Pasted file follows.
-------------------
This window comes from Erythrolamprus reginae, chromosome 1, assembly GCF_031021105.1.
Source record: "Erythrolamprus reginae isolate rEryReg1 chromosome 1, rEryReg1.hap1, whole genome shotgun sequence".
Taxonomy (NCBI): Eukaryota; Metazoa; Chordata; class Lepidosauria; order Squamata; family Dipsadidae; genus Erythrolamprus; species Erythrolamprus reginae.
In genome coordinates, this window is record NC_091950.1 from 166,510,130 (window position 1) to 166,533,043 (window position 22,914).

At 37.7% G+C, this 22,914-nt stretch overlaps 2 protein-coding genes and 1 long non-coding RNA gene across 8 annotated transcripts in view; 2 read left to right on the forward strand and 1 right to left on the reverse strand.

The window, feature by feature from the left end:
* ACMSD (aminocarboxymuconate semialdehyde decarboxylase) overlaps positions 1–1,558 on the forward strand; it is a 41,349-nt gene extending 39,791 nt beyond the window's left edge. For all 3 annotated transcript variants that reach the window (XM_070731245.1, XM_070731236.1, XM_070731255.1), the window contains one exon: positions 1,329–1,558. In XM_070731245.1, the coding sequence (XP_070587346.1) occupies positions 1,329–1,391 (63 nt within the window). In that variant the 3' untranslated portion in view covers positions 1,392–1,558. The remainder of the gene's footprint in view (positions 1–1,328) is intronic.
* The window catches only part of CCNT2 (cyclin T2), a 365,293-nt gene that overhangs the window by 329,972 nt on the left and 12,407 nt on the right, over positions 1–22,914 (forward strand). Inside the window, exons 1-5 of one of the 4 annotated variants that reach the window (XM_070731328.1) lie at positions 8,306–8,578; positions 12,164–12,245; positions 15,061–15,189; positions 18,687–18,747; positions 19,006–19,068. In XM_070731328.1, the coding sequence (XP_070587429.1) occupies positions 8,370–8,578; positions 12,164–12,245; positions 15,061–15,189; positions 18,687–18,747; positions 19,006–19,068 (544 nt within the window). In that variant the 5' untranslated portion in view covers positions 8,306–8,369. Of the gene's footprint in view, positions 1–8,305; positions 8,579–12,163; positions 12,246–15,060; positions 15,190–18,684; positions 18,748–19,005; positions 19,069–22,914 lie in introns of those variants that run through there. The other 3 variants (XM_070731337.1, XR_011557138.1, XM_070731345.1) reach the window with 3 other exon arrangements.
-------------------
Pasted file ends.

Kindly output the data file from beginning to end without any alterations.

This window comes from Erythrolamprus reginae, chromosome 1, assembly GCF_031021105.1.
Source record: "Erythrolamprus reginae isolate rEryReg1 chromosome 1, rEryReg1.hap1, whole genome shotgun sequence".
Taxonomy (NCBI): Eukaryota; Metazoa; Chordata; class Lepidosauria; order Squamata; family Dipsadidae; genus Erythrolamprus; species Erythrolamprus reginae.
In genome coordinates, this window is record NC_091950.1 from 166,510,130 (window position 1) to 166,533,043 (window position 22,914).

At 37.7% G+C, this 22,914-nt stretch overlaps 2 protein-coding genes and 1 long non-coding RNA gene across 8 annotated transcripts in view; 2 read left to right on the forward strand and 1 right to left on the reverse strand.

The window, feature by feature from the left end:
* ACMSD (aminocarboxymuconate semialdehyde decarboxylase) overlaps positions 1–1,558 on the forward strand; it is a 41,349-nt gene extending 39,791 nt beyond the window's left edge. For all 3 annotated transcript variants that reach the window (XM_070731245.1, XM_070731236.1, XM_070731255.1), the window contains one exon: positions 1,329–1,558. In XM_070731245.1, the coding sequence (XP_070587346.1) occupies positions 1,329–1,391 (63 nt within the window). In that variant the 3' untranslated portion in view covers positions 1,392–1,558. The remainder of the gene's footprint in view (positions 1–1,328) is intronic.
* The window catches only part of CCNT2 (cyclin T2), a 365,293-nt gene that overhangs the window by 329,972 nt on the left and 12,407 nt on the right, over positions 1–22,914 (forward strand). Inside the window, exons 1-5 of one of the 4 annotated variants that reach the window (XM_070731328.1) lie at positions 8,306–8,578; positions 12,164–12,245; positions 15,061–15,189; positions 18,687–18,747; positions 19,006–19,068. In XM_070731328.1, the coding sequence (XP_070587429.1) occupies positions 8,370–8,578; positions 12,164–12,245; positions 15,061–15,189; positions 18,687–18,747; positions 19,006–19,068 (544 nt within the window). In that variant the 5' untranslated portion in view covers positions 8,306–8,369. Of the gene's footprint in view, positions 1–8,305; positions 8,579–12,163; positions 12,246–15,060; positions 15,190–18,684; positions 18,748–19,005; positions 19,069–22,914 lie in introns of those variants that run through there. The other 3 variants (XM_070731337.1, XR_011557138.1, XM_070731345.1) reach the window with 3 other exon arrangements.